Cytotoxicity of NLA was tested on murine macrophages by MTT assay.29 Briefly, murine macrophages isolated from the peritoneal cavity of BALB/c mice were seeded in a flat-bottomed 96-well plate at a density of 2×105 cells/well. The cells were incubated with free artemisinin, empty nanoliposomes (ENLs), NLA, and pentamidine at a wide range of concentrations (0.82–200 µg/mL). After 48 hours, 50 µL of MTT (stock solution 5 mg/mL) was added to each well, and the plate was read at 570 nm using a microplate reader (Spectra max 450; Molecular Devices LLC, Sunnyvale, CA, USA) with 690 nm as background, and percent viability was calculated by the following formula:

%viability=Mean absorbance of test sample at570nmMean absorbance of test sample at690nmMean absorbance of control at570nmMean absorbance of control at690nm×100
(4)

Ex vivo antileishmanial activity and nitric oxide production

For studying the ex vivo antiamastigote activity, peritoneal macrophages isolated from 6–8-week-old female BALB/c mice were infected with L. donovani promastigotes at a ratio of 1:10 and then treated with test samples comprising NLA, ENLs, artemisinin, and pentamidine for 48 hours (0–50 µg/mL). The cells were Giemsa stained, and the percent amastigote infection and percent infected macrophages were calculated as described previously.9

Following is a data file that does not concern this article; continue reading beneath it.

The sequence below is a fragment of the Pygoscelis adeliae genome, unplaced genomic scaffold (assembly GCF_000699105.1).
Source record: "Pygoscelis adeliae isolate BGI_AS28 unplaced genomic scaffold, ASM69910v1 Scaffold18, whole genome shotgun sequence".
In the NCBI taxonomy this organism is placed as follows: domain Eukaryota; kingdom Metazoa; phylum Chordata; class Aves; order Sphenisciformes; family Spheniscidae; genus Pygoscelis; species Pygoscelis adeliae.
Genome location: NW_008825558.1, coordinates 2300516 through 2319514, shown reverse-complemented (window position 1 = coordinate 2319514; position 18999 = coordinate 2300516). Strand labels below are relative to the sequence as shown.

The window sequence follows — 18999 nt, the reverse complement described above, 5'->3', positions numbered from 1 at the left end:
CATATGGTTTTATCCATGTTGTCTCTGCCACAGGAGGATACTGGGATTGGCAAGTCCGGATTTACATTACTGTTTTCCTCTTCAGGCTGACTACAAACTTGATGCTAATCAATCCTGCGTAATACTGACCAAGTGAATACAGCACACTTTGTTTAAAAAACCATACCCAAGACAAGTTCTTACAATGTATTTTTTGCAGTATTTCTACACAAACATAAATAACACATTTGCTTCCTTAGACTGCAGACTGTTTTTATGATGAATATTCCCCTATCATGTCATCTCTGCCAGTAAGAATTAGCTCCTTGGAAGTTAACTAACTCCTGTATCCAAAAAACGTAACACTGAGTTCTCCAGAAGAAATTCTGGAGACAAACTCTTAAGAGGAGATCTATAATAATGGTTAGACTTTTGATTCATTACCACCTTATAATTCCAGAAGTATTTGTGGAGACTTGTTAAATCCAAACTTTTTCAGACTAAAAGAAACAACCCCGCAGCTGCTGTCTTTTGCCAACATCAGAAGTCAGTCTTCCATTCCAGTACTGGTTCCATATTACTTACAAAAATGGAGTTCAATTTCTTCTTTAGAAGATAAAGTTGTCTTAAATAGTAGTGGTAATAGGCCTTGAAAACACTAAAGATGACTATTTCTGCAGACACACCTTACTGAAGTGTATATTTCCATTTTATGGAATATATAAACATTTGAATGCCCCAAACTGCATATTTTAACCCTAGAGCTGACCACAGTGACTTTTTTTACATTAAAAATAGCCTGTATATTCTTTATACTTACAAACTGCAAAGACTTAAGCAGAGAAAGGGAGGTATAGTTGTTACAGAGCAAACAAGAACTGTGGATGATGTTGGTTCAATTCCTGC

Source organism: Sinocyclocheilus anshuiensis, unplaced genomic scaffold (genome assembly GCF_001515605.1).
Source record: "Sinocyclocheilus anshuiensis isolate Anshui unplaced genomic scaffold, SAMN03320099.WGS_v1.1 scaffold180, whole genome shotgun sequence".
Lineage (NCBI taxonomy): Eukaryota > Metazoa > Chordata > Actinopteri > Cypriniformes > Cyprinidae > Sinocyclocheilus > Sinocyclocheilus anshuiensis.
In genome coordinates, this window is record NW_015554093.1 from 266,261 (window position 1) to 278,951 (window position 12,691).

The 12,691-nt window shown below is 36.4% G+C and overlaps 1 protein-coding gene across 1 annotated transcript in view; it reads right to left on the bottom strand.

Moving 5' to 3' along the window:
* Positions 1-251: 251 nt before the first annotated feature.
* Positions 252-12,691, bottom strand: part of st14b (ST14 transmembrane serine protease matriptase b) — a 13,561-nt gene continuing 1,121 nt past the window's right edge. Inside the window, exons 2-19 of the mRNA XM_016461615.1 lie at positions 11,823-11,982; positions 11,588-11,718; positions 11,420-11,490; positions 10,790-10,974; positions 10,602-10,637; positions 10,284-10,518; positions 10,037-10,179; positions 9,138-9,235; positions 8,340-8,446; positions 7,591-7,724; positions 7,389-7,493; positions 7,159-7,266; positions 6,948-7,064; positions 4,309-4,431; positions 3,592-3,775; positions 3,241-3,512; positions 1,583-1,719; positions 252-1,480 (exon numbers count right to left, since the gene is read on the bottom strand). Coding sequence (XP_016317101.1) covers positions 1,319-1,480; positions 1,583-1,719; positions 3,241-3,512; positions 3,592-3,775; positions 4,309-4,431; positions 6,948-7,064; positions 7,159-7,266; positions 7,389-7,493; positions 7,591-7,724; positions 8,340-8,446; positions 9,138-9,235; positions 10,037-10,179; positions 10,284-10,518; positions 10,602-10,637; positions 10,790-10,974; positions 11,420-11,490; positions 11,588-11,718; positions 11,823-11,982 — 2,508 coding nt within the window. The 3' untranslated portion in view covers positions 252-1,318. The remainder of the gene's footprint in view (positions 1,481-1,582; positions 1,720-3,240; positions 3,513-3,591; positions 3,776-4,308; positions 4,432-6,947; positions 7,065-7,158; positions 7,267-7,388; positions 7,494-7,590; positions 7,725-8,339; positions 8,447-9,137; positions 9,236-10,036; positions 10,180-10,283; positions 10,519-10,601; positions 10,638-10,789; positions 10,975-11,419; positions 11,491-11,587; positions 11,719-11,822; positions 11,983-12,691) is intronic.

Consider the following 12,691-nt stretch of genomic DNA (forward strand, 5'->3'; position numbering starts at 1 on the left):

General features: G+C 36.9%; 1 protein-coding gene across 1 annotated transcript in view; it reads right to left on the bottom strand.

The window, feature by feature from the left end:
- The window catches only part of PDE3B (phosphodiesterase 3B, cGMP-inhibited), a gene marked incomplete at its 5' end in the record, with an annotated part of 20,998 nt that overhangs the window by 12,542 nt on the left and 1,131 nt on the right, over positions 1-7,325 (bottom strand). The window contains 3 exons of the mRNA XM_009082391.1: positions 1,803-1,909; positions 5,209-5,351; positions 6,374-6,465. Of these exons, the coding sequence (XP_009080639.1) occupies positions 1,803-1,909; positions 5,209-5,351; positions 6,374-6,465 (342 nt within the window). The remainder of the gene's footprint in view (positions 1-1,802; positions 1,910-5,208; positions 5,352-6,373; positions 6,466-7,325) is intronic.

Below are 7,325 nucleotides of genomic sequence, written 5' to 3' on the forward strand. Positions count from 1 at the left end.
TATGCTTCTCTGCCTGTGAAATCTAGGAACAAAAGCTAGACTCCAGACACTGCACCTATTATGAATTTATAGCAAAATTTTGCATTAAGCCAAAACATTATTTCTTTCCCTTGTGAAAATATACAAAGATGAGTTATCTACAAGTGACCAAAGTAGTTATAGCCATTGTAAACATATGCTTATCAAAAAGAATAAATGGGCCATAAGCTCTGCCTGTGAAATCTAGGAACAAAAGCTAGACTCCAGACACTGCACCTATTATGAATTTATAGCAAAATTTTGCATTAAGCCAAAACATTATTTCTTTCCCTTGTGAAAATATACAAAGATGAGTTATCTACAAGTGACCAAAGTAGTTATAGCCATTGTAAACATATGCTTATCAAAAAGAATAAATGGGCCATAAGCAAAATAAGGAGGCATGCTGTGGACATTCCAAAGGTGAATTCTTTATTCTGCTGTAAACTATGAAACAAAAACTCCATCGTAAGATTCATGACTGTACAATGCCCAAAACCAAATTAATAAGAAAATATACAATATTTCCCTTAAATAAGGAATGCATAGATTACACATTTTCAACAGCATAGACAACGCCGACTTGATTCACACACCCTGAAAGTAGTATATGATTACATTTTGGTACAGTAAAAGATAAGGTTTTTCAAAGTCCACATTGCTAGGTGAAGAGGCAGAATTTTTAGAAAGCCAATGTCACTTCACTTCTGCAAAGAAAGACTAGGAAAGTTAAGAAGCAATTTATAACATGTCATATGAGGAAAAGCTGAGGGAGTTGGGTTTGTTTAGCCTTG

For nitric oxide production, nitrite, a surrogate marker, and quantitative indicator of nitric oxide was measured in the culture supernatant of normal, infected control, and treated samples by Griess assay, and the concentrations were calculated using a standard curve generated with NaNO2 (0–100 µM).30 Briefly, 100 µL of culture supernatant at 48 hours with or without treatment was incubated with an equal volume of Griess reagent (1% sulfanilamide and 0.1% napthylethylene diamine dihydrochloride in 5% H3PO4), and the absorbance was read at 540 nm. The absorbance values obtained were subtracted from that obtained in the background control (media alone).